228 F.3d 524 (4th Cir. 2000), 99-4465, US v. Burton
|Citation:||228 F.3d 524|
|Party Name:||UNITED STATES OF AMERICA, PLAINTIFF-APPELLEE, v. KENNETH BURTON, DEFENDANT-APPELLANT.|
|Case Date:||September 27, 2000|
|Court:||United States Courts of Appeals, Court of Appeals for the Fourth Circuit|
Argued: May 3, 2000.
Appeal from the United States District Court for the District of South Carolina, at Greenville.
Henry M. Herlong, Jr., District Judge. (CR-98-635)
Leesa Washington, Assistant Federal Public Defender, Greenville, South Carolina, for Appellant. E. Jean Howard, Assistant United States Attorney, Greenville, South Carolina, for Appellee.
ON Brief: J. Rene Josey, United States Attorney, Greenville, South Carolina, for Appellee.
Before Niemeyer, Traxler, and King, Circuit Judges.
Vacated and remanded by published opinion. Judge Niemeyer wrote the opinion, in which Judge Traxler joined. Judge King wrote a dissenting opinion.
Niemeyer, Circuit Judge
Kenneth Burton challenges the district court's denial of his motion to suppress evidence of a handgun that was discovered when a police officer reached inside Burton's coat during a "police-citizen encounter." The officer justified his search because Burton refused to respond to the officer's questions and to remove his hand from inside his coat, making the officer "uneasy." We find that the officer's search was not supported by a reasonable suspicion of criminal activity and therefore constituted an illegal search. Accordingly, we vacate Burton's conviction based on the evidence thus obtained and remand.
On the afternoon of March 4, 1998, in Laurens, South Carolina, Kenneth Burton was standing at a pay telephone outside the Green Street Mini-Mart when he was approached by four police officers who were in the area serving outstanding warrants. When one of the officers, Detective Tracy Burke, identified himself as a policeman and requested identification from Burton, Burton did not respond. The officers repeated their request several times, but Burton remained mute. The officers then asked Burton to remove his right hand from his coat pocket. When Burton failed to do so, the officers repeated their request. Burton still did not respond.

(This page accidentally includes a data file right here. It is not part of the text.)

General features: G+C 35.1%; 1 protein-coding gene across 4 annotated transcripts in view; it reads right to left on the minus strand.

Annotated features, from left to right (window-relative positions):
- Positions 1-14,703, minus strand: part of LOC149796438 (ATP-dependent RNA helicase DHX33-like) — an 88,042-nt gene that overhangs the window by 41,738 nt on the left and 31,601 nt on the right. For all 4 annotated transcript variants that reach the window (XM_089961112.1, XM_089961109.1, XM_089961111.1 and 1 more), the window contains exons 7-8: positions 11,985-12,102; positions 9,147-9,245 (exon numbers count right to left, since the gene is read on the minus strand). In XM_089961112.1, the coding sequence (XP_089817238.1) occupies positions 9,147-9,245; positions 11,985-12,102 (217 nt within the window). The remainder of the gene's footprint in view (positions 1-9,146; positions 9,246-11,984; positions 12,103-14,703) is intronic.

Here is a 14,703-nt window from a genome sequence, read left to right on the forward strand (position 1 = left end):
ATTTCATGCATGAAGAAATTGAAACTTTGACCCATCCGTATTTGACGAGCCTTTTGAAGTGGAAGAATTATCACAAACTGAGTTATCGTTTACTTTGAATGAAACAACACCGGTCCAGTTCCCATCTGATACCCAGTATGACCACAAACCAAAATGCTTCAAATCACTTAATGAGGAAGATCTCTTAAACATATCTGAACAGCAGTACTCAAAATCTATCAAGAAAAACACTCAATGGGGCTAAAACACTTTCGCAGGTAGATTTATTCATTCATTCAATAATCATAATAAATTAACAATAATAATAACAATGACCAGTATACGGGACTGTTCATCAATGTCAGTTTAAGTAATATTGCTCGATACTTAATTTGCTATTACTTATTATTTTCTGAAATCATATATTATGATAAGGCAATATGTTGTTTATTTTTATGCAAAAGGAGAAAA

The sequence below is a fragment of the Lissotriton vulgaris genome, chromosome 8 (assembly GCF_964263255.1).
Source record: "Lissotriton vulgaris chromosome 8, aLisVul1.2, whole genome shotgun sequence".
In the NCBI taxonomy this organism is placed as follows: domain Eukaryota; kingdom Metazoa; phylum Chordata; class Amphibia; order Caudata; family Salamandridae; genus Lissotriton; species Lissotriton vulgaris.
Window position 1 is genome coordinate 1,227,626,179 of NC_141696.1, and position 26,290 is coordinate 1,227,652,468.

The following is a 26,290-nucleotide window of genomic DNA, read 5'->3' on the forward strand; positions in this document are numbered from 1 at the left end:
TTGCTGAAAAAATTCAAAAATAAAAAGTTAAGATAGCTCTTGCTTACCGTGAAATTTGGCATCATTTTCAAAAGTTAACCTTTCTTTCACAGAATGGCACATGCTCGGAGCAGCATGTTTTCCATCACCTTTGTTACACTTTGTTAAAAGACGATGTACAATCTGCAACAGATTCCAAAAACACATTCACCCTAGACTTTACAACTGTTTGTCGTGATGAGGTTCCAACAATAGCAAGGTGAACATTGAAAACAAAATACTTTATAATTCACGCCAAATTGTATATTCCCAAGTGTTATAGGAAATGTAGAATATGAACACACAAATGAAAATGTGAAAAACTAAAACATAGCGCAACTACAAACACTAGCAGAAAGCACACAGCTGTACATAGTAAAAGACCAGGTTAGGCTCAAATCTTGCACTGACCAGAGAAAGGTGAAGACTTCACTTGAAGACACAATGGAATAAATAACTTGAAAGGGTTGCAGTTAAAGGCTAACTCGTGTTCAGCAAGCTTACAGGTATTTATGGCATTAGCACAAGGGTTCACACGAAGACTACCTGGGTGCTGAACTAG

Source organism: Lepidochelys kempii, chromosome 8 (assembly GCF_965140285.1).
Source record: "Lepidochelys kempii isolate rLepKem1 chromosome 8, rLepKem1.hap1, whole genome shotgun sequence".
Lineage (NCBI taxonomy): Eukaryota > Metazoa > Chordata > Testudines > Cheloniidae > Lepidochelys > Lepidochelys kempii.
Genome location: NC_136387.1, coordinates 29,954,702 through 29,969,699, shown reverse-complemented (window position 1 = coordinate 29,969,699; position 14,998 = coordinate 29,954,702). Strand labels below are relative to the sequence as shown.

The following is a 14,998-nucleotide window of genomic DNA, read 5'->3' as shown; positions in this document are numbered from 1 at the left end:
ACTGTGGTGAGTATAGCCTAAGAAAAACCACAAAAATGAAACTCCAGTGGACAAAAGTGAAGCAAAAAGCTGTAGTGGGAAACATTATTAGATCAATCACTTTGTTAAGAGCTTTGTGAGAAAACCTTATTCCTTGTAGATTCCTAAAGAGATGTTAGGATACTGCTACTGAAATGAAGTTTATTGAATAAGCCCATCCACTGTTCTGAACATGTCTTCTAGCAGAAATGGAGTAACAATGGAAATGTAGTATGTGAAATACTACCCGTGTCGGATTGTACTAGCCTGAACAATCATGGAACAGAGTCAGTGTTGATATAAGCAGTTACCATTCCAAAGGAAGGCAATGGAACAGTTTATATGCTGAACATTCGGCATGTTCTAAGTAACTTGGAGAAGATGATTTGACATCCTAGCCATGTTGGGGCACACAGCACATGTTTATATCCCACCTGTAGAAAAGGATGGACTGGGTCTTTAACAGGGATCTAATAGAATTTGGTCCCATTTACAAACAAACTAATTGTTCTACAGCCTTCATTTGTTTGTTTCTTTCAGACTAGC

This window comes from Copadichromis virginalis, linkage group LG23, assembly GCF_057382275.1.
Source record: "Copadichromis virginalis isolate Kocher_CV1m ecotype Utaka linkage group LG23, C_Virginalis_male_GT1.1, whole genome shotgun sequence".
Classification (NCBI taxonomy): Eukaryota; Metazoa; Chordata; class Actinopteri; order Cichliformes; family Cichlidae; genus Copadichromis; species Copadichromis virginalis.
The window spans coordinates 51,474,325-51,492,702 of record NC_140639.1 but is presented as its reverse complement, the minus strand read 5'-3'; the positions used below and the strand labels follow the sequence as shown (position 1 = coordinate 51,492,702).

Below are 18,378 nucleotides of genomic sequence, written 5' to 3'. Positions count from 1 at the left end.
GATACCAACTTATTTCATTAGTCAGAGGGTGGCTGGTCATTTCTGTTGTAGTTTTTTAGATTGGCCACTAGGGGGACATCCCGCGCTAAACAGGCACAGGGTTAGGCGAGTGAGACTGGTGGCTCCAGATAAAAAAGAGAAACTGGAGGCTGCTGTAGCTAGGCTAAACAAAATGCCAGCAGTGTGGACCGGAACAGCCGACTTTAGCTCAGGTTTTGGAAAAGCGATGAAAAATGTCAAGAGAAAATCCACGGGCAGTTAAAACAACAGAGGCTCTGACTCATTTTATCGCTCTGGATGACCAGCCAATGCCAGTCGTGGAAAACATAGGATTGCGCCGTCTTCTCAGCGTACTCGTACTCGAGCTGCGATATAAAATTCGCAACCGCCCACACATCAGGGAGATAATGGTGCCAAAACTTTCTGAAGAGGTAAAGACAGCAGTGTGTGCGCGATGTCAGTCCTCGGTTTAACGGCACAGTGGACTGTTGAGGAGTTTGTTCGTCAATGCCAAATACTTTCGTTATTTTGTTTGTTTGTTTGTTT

While the other officers remained facing Burton, Officer Burke moved behind Burton, reached around him, thrust his hand into Burton's coat, and grabbed his right hand. Burton resisted, and a struggle ensued, during which the officers wrestled Burton to the ground. While on the ground, Officer Burke claims that Burton "raised his left side of his body up" and pointed a handgun at Officer Burke, who was lying on top of him. Burton squeezed the trigger three or four times, but the gun was jammed and did not fire. The officers subdued Burton and removed the weapon.
Burton was indicted for unlawful possession of a firearm by a felon, in violation of 18 U.S.C. § 922(g). He moved to suppress the firearm as the fruit of an illegal search. At the evidentiary hearing before the district court, Officer Burke testified that at the time he approached Burton, he had no reason to suspect that Burton was engaged in criminal activity, but Burton's refusal to remove his hand from his coat made Officer Burke feel "uneasy about our safety being there with him with his hand and no response, you know, towards us." Officer Burke thought that Burton "possibly had a weapon in his pocket or in his hand or in his coat that he was holding on to. It could have been narcotics or maybe [an] alcoholic beverage or something." The district court denied Burton's motion to suppress, finding that the incident was "more in the light of a police-citizen encounter" and that "the officers were entirely within their rights not only to engage in the encounter, but then to take precautionary measures which they took."
A jury subsequently convicted Burton, and the district court sentenced him to 115 months imprisonment. Burton's appeal is limited to review of the district court's order denying his suppression motion.